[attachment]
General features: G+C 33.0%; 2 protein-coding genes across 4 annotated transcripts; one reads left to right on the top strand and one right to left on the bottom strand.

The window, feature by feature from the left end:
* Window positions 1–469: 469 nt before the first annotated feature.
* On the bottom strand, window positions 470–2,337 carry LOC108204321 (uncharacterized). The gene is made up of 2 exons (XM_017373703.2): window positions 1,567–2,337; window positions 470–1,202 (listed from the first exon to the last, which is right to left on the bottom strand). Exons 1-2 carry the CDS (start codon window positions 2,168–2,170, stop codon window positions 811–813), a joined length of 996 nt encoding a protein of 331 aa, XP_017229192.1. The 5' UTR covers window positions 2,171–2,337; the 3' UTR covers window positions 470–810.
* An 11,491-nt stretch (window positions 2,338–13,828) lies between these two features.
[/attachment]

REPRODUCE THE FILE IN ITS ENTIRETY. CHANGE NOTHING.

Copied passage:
General features: G+C 33.0%; 2 protein-coding genes across 4 annotated transcripts; one reads left to right on the top strand and one right to left on the bottom strand.

The window, feature by feature from the left end:
* Window positions 1–469: 469 nt before the first annotated feature.
* On the bottom strand, window positions 470–2,337 carry LOC108204321 (uncharacterized). The gene is made up of 2 exons (XM_017373703.2): window positions 1,567–2,337; window positions 470–1,202 (listed from the first exon to the last, which is right to left on the bottom strand). Exons 1-2 carry the CDS (start codon window positions 2,168–2,170, stop codon window positions 811–813), a joined length of 996 nt encoding a protein of 331 aa, XP_017229192.1. The 5' UTR covers window positions 2,171–2,337; the 3' UTR covers window positions 470–810.
* An 11,491-nt stretch (window positions 2,338–13,828) lies between these two features.